Cat Tips

When Do Cats Stop Growing?

It’s hard to deny the cuteness of a little kitten. It’s also hard to keep up with just how fast they seem to grow.

As much as we wish our cats could always fit in the palm of our hand, they inevitably grow and mature, eventually becoming independent adults.

Though every breed and individual is different, there are some consistent factors we can track across the life of every cat to make sure they are healthy and thriving.

For pet parents, raising a cat from a young age can be one of the most rewarding journeys that they ever take. It’s also a big responsibility, which is why today’s Spot Pet Insurance guide is all about helping you on that path.

We’re talking about feline life stages, growth expectations, factors that may influence their growth, and how to know if they may need a little push.

What are the life stages for most cats?

Like humans, cats have certain life stages that define periods of growth for them in terms of their size, strength, and mental maturity.

While every cat is different, we can use these life stages as a guide for tracking our growing cat’s health and supporting their needs.

Let’s start by breaking down each major life stage for our feline friends.

Newborn to six months

The first six months of your cat’s life are when they grow the most. Newborn cats are extremely small, weighing between 80 to 170 grams (around a quarter of a pound or less) when healthy.

They don’t stay this small for long. As the days roll by, you’ll likely see your kitten growing a little bit almost every day. Most cats should reach about six pounds by six months, although this can vary based on individual factors for your cat.

As their muscles, bones, and the rest of their body develops, kittens become stronger and heavier. Most pet parents weigh their kittens frequently during this stage — sometimes every day.

Partnering with a trusted vet to track and support your cat’s growth is recommended. They can help you determine a healthy weight for your cat as time passes.

To maintain healthy development, your kitten needs plenty of nutrients! It’s important to feed your cat the right food throughout their life, but especially during this initial stage. Most kittens should eat specialized kitten food until approximately 12 months.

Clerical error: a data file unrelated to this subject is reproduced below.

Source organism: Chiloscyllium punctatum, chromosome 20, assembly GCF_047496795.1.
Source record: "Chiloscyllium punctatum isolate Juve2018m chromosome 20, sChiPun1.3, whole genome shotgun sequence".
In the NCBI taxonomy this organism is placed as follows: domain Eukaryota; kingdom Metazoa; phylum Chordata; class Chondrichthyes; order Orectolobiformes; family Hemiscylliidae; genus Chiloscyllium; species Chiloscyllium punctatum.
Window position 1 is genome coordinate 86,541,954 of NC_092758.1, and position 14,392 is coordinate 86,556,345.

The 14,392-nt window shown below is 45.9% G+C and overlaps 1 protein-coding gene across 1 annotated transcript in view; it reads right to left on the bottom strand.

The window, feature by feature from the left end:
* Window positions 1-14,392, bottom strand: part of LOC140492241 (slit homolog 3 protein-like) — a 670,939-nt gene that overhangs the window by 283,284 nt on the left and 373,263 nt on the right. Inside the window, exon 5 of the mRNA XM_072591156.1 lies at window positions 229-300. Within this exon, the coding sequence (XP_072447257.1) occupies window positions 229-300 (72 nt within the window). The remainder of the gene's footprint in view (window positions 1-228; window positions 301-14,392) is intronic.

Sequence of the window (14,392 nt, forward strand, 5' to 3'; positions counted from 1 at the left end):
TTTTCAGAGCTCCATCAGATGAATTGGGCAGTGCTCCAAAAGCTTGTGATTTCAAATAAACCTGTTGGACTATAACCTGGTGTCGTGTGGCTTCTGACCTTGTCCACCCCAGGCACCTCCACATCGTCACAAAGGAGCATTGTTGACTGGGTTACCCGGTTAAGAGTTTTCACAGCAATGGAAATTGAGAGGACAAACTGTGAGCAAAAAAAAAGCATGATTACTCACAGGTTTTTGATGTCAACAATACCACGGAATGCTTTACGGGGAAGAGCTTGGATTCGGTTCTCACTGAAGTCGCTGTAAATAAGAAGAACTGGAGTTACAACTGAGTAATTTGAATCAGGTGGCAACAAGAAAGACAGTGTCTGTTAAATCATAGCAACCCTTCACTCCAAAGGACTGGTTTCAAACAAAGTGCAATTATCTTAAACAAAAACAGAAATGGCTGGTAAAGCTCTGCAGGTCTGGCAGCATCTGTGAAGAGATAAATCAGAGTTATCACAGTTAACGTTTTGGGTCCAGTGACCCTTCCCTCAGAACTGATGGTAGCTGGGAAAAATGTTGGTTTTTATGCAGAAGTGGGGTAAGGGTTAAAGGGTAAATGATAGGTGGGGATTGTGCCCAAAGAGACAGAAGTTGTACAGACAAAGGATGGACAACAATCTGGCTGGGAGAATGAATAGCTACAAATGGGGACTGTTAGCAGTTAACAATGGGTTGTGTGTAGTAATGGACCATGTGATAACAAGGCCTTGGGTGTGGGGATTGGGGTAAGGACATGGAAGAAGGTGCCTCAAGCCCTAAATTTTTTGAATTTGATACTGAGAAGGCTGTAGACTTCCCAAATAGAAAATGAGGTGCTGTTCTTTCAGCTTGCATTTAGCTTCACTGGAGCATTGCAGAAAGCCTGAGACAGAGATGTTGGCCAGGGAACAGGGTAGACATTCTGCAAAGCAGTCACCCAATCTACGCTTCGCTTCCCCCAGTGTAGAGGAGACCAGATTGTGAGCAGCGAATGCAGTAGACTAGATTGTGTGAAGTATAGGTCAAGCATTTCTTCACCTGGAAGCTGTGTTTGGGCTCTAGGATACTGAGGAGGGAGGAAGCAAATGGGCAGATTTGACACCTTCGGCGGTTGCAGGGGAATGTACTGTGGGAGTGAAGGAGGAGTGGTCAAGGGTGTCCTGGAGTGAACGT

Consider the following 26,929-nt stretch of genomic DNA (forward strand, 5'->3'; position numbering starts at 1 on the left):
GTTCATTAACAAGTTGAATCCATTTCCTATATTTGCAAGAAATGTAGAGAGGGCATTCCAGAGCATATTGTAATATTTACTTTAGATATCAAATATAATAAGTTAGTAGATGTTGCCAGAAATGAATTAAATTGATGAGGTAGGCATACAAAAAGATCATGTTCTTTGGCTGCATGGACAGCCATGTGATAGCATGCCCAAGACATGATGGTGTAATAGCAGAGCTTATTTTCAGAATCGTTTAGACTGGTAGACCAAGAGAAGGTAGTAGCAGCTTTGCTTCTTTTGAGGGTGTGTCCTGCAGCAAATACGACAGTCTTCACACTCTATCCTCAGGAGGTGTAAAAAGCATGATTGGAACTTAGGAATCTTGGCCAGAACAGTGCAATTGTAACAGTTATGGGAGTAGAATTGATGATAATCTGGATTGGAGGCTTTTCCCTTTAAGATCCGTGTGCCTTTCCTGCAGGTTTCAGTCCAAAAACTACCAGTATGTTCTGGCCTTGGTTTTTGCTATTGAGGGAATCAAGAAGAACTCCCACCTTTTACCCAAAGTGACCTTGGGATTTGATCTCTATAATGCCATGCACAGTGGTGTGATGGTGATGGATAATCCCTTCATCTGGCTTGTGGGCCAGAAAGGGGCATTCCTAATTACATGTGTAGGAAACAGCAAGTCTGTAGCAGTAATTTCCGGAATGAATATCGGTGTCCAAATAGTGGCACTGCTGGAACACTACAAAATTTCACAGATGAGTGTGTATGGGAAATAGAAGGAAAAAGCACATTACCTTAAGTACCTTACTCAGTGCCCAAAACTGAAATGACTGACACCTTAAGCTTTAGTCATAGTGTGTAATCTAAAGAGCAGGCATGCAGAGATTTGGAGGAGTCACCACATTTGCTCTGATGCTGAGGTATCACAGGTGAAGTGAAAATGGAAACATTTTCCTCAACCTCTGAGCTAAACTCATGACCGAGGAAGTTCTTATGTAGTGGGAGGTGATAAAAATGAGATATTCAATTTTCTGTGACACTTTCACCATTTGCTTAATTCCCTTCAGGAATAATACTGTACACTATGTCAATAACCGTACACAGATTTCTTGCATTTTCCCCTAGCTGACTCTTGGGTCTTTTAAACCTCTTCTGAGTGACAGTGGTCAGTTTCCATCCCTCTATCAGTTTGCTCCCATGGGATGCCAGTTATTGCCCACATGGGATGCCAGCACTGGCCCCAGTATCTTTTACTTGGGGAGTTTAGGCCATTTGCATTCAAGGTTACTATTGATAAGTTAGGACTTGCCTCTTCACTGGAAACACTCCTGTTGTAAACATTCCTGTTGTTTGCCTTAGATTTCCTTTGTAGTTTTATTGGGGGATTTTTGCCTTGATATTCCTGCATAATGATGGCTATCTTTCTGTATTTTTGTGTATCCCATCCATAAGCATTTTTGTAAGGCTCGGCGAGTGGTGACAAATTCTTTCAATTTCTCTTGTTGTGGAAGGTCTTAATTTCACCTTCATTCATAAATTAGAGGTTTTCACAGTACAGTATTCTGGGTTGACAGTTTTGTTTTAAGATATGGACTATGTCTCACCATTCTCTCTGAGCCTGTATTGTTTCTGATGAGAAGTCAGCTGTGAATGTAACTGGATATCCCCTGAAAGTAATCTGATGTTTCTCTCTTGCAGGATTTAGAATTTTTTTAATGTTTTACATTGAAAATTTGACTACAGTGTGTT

Thankfully, because of their nutrient needs at this time, you don’t need to worry about overeating. Kittens less than six months old can, more or less, eat to their heart’s content. It is possible for a kitten to be overweight, but this may not be cause for a restricted diet. Always consult a veterinarian before changing your kitten’s diet.

Six to 12 months

Most cats finish the majority of their growth by the 12-month mark. Smaller breeds, such as Siamese cats, might reach this point a bit earlier (around eight or nine months), while larger breeds, such as Maine coons, take up to two or three times as long.

During this stage, growth continues at a fast rate, but not quite as fast as the first six months. Free feeding your kitten may no longer be the best approach; it’s typically time to start planned meal times and watch your cat’s diet more closely.

As your cat nears the one-year mark, they are entering the first steps of adulthood. Most healthy cats weigh between eight to 14 pounds at this point, depending on their breed, gender, and other factors.

One to three years

In the first year or two of adulthood, some cats may continue to grow at a much slower rate. While we mark 12 months as the climax of kitten growth, a cat is truly considered full-grown, closer to 18 months in most cases.

For comparison, a kitten at 12 months is approximately comparable to a human at 15 years, while a kitten at 18 months corresponds to a 21-year-old human.